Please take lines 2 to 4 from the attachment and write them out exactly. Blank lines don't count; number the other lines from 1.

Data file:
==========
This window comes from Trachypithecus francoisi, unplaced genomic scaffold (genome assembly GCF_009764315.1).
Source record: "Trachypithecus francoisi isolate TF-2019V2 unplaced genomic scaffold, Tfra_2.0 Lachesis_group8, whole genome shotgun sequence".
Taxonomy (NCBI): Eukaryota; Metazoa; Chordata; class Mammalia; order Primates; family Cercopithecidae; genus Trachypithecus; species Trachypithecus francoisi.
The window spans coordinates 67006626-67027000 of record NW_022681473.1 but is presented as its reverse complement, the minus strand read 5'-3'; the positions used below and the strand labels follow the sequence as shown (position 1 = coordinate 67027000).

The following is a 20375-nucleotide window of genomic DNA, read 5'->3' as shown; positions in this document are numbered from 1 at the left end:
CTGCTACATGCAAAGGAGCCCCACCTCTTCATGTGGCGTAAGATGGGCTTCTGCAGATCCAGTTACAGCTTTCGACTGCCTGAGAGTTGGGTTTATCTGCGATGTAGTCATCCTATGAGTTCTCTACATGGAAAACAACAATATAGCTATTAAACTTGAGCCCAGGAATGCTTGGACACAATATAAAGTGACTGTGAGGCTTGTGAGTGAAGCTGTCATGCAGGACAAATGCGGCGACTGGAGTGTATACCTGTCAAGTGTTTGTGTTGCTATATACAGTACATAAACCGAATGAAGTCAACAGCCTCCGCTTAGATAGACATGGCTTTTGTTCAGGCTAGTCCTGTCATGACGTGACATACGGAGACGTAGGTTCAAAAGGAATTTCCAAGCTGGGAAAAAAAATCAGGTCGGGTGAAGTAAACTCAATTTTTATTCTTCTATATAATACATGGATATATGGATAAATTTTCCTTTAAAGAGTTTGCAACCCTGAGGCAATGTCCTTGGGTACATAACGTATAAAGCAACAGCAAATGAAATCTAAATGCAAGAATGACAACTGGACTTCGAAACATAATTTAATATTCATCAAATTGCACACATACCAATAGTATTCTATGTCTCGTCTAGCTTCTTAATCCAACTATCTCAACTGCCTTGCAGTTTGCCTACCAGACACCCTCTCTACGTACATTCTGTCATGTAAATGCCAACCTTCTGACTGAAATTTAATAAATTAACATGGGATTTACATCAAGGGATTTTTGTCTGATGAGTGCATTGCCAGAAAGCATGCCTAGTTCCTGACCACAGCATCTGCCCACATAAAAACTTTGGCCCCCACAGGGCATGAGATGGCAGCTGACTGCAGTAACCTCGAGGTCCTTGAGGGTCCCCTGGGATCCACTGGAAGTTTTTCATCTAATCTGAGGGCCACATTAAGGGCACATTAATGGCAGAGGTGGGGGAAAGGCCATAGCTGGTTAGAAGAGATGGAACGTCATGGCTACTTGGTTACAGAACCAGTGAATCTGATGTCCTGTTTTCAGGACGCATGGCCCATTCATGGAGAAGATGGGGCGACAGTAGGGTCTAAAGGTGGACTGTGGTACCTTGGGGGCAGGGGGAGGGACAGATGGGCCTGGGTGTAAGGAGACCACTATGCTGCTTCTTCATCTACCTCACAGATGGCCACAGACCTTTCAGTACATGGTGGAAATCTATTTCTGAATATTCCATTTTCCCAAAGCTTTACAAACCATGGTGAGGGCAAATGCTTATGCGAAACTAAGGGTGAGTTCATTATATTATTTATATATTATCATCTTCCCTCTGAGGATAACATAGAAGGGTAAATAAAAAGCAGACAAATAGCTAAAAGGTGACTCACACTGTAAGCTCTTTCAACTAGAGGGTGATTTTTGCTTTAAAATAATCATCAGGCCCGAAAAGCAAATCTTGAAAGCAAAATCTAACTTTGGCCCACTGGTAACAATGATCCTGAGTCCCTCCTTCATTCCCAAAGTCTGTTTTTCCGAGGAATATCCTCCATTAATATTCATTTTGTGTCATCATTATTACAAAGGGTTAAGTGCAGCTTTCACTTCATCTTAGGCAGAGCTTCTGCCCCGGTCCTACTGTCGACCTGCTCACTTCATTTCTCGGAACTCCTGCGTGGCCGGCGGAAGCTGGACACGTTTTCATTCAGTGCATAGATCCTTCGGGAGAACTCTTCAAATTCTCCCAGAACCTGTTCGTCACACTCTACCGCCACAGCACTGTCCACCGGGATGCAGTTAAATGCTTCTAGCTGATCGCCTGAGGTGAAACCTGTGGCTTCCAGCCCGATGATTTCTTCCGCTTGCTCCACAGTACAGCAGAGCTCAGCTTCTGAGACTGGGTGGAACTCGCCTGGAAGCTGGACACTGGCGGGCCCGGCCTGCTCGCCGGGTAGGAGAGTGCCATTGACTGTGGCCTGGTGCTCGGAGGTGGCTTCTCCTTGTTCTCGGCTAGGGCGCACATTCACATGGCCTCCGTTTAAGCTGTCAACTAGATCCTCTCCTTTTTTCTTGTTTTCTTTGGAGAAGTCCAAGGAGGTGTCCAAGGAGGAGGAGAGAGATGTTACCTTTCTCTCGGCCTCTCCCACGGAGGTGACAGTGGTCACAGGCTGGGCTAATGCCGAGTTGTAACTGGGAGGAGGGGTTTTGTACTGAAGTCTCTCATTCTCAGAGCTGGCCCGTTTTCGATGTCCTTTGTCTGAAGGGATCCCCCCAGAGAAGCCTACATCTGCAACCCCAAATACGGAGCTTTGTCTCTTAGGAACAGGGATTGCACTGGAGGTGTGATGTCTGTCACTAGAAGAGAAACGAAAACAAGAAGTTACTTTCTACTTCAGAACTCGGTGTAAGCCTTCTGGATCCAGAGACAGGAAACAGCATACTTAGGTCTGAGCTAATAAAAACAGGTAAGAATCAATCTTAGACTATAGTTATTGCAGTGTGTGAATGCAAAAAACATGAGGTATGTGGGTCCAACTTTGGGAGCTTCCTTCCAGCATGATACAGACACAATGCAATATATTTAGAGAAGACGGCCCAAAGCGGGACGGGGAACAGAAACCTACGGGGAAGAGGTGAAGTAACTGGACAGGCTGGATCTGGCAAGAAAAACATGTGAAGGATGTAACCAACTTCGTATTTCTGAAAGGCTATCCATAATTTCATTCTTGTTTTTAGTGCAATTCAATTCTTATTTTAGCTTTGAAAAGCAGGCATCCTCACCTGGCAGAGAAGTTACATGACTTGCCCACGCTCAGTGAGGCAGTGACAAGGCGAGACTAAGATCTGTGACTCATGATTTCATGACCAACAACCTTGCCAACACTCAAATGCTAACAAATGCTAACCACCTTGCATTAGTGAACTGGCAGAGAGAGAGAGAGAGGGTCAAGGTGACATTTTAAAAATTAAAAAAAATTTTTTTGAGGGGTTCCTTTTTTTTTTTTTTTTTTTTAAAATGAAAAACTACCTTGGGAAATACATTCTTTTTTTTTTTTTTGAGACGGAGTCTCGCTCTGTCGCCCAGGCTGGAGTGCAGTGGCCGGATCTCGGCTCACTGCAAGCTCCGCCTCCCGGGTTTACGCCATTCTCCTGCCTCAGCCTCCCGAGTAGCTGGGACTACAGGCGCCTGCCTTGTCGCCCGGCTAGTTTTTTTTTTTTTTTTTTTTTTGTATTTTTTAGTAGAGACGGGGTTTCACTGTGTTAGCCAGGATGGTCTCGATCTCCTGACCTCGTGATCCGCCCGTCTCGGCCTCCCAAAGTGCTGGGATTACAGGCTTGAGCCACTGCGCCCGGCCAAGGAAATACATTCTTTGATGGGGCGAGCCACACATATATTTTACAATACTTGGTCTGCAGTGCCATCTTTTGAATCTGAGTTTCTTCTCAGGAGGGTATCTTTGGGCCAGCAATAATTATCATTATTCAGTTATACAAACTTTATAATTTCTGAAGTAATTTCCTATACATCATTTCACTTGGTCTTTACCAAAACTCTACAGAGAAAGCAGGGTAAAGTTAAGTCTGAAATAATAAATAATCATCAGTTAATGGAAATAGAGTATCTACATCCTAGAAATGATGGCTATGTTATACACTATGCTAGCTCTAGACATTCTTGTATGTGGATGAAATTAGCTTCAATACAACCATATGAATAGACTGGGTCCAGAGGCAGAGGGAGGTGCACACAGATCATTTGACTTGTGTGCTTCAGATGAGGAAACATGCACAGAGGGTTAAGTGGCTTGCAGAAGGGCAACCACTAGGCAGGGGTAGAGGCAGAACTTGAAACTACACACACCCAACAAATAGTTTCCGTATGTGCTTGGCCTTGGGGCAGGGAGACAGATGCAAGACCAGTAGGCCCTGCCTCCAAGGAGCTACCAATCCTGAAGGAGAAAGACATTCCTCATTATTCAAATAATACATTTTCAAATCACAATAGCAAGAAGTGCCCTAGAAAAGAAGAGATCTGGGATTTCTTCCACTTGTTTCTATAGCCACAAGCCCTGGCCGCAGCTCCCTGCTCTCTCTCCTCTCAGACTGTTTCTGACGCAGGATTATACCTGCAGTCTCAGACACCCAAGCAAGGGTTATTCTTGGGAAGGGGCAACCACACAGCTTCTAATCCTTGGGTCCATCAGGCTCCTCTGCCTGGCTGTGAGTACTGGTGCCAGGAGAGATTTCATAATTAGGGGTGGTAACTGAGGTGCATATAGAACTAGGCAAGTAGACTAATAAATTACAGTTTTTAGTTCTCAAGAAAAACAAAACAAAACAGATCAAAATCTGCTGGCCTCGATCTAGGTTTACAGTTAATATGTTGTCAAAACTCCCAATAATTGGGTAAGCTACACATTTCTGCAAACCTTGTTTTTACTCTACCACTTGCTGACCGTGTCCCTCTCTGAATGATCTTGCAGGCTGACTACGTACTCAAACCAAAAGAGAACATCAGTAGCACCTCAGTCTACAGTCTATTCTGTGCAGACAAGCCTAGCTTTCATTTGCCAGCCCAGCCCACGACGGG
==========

Source record: "Trachypithecus francoisi isolate TF-2019V2 unplaced genomic scaffold, Tfra_2.0 Lachesis_group8, whole genome shotgun sequence".
Taxonomy (NCBI): Eukaryota; Metazoa; Chordata; class Mammalia; order Primates; family Cercopithecidae; genus Trachypithecus; species Trachypithecus francoisi.
The window spans coordinates 67006626-67027000 of record NW_022681473.1 but is presented as its reverse complement, the minus strand read 5'-3'; the positions used below and the strand labels follow the sequence as shown (position 1 = coordinate 67027000).